a quantitative independent variable

a variable that may affect the relationship between two variables of interest, but is not of intrinsic interest itself

A product of the correlation of two related variables times their standard deviations. Used in true experiments to measure the difference of treatment between them.

A variable that is used in an analysis to correct, adjust, or modify the scores on a dependent variable before those scores are related to one or more independent variables. For example, in an analysis of how demographic factors (age, sex, education, etc.) relate to wage rates, monthly earnings might first be adjusted to take account of (i.e., remove effects attributable to) number of hours worked, which in this example would be the covariate.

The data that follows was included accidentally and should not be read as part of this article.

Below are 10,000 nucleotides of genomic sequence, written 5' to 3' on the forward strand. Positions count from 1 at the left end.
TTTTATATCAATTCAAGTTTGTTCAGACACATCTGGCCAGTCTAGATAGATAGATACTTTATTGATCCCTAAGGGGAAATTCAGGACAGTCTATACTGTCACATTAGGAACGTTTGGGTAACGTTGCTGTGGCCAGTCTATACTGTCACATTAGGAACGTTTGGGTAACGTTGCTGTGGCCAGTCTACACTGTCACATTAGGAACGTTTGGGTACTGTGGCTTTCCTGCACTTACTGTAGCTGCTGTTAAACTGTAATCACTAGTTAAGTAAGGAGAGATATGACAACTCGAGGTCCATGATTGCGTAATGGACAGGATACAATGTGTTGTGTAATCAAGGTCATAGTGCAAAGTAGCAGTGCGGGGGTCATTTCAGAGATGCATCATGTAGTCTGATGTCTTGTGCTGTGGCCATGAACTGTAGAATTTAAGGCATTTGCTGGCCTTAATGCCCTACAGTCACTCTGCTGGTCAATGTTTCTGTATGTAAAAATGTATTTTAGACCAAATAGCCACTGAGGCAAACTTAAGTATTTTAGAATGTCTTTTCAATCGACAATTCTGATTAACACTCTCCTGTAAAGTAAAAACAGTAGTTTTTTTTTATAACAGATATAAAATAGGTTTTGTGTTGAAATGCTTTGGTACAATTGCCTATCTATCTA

A secondary variable that influences the outcome of an experiment.

The potentially confounding variable controlled for in analysis of covariance.

(Also called covariable.) An independent variable, or predictor, in a regression equation. Also, a secondary variable that can affect the relationship between the dependent variable and independent variables of primary interest in a regression equation.

In statistics, a covariate is a variable that is possibly predictive of the outcome under study. A covariate may be of direct interest or be a confounding variable or effect modifier.